Lease extensions of flats – Traps for the unwary


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When tenants first acquired the right to extend their flat leases under the Leasehold Reform, Housing and Urban Development Act 1993 (Act), there was a perception that this was not as attractive as the other right created by the Act, to collectively acquire the freehold title to the building in which the flats are situated.  However, lease extension claims are generally quicker, simpler and the right is more readily available than the right to collectively enfranchise.

So, lease extensions are an important right but it is a technical area, fraught with traps for the unwary.

  • Get the notice right – in order to begin a lease extension claim a formal notice needs to be served under the Act specifying the terms on which the tenant is entitled to a new lease.  The notice should be served by a specialist.  There are various technical requirements for a valid notice and getting these wrong can mean that a tenant is unable to claim a further lease extension for a period of 12 months.  Given the value of the premium is fixed as at the service of the notice, this can be a disaster in a rising market.
  • Know your value – there is a mechanism in the Act for calculating the premium payable for the lease extension (albeit there is always a margin of difference between valuers) and the premium proposed by the tenant must be included in the notice.  The landlord then serves a counter notice proposing its premium and if the parties cannot agree this by negotiation, it will be determined by the First Tier Tribunal.  However, a tenant cannot simply guess or put in a low offer as a negotiating tactic: the courts have decided that a tenant’s proposal in its notice of claim has to be realistic.  This is because if the landlord does not serve a counter notice the tenant has the right to ask the court to grant a lease on the terms in its notice.  So, before launching its claim a tenant should retain a valuer who is an expert in this sort of valuation and who will recommend the level of premium to include in the notice.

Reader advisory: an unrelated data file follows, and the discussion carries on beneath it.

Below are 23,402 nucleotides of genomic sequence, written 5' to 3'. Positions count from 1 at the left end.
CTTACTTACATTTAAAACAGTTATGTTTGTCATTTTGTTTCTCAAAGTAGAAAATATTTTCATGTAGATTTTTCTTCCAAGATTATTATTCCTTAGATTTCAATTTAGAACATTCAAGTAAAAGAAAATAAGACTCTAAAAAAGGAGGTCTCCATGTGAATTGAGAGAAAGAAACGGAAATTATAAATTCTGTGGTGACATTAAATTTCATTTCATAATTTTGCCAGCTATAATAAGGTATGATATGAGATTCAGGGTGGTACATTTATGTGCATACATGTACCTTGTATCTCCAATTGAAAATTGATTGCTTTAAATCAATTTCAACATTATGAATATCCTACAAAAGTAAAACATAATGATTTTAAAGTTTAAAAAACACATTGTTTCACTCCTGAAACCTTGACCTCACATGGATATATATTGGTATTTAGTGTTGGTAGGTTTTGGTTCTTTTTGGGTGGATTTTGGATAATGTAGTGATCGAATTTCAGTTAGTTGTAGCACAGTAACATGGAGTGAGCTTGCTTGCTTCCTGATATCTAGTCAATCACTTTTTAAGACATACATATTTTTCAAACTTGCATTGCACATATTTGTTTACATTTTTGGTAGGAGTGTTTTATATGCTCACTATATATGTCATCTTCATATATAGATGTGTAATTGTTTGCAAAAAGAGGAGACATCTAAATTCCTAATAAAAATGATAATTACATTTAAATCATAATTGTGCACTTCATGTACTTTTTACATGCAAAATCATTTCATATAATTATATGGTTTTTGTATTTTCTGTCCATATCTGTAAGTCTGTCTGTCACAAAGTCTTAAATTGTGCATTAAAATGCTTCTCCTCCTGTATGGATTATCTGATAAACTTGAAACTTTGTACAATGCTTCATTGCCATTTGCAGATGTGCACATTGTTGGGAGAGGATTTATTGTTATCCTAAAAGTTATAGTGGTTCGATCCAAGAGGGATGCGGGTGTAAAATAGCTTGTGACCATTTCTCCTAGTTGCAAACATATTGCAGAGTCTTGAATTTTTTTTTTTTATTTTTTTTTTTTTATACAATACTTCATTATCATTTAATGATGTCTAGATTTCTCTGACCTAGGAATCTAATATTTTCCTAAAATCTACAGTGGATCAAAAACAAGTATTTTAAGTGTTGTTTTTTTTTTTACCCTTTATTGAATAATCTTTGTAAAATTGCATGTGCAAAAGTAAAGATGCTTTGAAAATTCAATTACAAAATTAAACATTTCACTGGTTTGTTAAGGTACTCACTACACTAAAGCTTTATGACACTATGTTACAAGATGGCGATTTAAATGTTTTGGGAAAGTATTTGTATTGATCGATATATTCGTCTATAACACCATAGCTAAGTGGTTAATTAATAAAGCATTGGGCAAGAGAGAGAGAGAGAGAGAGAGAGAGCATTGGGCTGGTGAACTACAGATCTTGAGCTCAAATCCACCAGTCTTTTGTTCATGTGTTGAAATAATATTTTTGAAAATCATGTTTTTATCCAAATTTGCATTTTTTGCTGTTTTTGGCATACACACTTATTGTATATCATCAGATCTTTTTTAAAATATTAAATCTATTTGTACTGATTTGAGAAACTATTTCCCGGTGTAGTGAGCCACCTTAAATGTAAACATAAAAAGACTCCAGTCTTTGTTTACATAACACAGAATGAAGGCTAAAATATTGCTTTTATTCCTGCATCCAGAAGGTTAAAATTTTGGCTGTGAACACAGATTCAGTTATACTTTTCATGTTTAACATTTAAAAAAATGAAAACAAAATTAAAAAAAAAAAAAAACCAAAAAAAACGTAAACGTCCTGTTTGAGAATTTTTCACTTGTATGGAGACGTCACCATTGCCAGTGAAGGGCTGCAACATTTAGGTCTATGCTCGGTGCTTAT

• Registration and deadlines – once served, a notice must be registered on the landlord’s title.  If not, a purchaser for value will take free of the lease extension claim.  Once the notice is served there are various deadlines with which the parties need to comply, failing which the tenant will have been deemed to have withdrawn its claim.  A specialist adviser will be familiar with these issues and will be able to manage this process.
  • Know your property – a notice needs to be served on the existing freeholder and intermediate landlords as well as any third party to the lease, if they are still involved in the management of the property.  The more information the tenant has about the parties involved in the running of the building and their addresses, the better.
  • Buyers beware – it is not uncommon for investors in particular to buy flats with short leases, but a buyer who buys a short lease will have to wait two years from the date he is registered as the owner until he can begin a claim for a lease extension, during which time the premium payable will almost certainly increase.  The way to avoid this is for the seller to begin the claim and for the claim to be assigned to the buyer on the assignment of the lease.  However, it is vital that the buyer ensures the seller has provided all relevant information about the property and the assignment of the notice takes place at the same time as the assignment of the lease.

For further information, please contact:

Amanda Hado-Bodfield, Partner, Fladgate LLP (ahado-bodfield@fladgate.com)

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